Peter Thiel has never shied from speculating on the future—and then pouring money into technologies that match that vision. As a cofounder of Paypal, he pioneered a new form of e-commerce. As an investor, he made an early bet on Facebook and SpaceX. Breakout Labs, a program of the Thiel Foundation, provides philanthropic support to startups that are radically reinventing food systems, medical devices, and energy sources.
Thiel has also, as Popular Science described in our September issue, created an alternative path to traditional education--one that pays a select group of students $100,000 to pursue their own entrepreneurial dreams, on the condition they drop out of school to do it. For anyone else who wants to change the world with a groundbreaking technology, Thiel offers his insights in the book Zero to One, published this week. (Two takeaways: Your creation should be 10 times better than the closest substitute. Also, "real technologists wear T-shirts and jeans.")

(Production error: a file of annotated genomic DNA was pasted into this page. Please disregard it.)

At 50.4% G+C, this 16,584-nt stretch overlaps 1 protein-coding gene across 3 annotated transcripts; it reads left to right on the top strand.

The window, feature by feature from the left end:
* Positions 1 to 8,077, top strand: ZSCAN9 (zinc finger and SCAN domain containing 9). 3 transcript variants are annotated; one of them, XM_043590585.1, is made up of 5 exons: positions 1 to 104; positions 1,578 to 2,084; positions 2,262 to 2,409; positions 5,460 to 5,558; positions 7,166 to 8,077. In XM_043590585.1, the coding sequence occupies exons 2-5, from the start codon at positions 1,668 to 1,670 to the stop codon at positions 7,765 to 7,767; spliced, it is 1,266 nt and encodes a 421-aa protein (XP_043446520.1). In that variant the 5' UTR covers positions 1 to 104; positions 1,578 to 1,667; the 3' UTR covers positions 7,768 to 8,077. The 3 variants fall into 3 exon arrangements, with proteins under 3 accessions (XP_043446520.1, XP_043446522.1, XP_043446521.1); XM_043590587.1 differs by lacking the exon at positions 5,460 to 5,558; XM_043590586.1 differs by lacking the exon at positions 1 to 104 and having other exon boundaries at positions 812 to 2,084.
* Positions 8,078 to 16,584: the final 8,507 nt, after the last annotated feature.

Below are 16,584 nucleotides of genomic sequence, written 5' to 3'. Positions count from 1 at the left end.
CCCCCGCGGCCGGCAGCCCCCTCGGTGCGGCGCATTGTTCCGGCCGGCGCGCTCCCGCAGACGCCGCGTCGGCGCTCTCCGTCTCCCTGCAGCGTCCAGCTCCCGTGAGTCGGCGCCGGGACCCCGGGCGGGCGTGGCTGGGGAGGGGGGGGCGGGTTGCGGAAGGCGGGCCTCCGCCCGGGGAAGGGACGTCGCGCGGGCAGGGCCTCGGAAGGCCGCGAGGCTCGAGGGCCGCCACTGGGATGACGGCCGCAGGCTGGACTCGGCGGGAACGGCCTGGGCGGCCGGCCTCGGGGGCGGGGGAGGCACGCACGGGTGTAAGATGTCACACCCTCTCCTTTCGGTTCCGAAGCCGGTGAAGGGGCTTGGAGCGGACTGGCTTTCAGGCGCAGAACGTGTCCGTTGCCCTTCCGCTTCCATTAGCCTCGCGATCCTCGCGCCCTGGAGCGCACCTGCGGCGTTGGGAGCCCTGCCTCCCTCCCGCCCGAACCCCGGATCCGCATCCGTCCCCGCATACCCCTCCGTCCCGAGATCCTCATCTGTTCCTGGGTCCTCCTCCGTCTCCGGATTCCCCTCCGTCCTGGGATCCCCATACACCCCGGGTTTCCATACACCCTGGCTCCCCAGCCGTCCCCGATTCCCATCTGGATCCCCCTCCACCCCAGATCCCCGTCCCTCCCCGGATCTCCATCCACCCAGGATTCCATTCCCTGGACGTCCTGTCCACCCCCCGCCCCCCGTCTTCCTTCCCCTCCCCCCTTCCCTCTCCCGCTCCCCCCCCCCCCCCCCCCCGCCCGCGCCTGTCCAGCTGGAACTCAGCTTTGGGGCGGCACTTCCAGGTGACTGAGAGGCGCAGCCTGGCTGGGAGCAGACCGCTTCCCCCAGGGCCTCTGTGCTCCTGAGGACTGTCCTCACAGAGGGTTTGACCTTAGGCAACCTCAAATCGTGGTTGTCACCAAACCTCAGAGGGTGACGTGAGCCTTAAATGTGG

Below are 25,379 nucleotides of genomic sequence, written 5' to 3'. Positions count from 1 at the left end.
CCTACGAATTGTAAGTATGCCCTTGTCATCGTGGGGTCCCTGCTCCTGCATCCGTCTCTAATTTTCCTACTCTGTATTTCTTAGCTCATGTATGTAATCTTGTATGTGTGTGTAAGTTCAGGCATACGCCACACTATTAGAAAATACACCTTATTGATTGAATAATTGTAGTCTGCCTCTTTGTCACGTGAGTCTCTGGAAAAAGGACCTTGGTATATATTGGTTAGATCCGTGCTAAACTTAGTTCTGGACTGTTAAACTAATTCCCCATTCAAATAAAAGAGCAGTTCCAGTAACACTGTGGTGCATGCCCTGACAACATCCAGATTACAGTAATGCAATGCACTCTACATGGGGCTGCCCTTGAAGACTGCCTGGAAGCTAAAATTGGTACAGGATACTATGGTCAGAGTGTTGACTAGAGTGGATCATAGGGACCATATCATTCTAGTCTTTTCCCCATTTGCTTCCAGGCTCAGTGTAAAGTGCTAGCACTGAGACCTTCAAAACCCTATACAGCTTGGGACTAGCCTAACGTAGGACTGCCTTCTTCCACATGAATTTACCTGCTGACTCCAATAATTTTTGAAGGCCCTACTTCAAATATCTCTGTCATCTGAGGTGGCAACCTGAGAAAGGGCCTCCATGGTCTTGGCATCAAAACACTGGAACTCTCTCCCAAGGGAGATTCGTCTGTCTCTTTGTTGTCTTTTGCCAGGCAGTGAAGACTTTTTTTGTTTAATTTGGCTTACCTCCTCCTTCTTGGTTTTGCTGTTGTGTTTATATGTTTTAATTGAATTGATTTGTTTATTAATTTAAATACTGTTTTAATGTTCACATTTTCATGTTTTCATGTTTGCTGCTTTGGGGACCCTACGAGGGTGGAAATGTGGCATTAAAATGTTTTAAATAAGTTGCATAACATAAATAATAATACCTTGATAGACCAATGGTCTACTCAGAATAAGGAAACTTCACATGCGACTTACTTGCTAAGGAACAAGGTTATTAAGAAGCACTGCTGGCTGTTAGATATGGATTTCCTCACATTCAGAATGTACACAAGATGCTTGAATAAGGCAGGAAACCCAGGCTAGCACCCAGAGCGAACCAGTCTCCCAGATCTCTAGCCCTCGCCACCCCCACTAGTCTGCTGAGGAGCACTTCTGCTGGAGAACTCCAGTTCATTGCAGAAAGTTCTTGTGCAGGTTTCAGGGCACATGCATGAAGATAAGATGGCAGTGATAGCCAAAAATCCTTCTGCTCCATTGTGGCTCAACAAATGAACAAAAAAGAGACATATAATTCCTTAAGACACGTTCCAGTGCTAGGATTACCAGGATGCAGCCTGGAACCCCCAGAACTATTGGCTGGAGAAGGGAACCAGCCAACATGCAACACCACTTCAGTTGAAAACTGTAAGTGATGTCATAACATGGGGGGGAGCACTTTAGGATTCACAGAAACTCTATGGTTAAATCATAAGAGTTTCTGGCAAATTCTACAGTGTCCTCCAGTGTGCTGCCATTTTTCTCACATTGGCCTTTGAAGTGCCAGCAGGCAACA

This week, Thiel stopped by the Popular Science office to share his observations on successful startups. (His advice to our reader-inventors: Partner with a business person.) But while he was here, we couldn't resist asking his thoughts on a wide range of subjects, from commercial space flight to the Singularity. Here's what he had to say.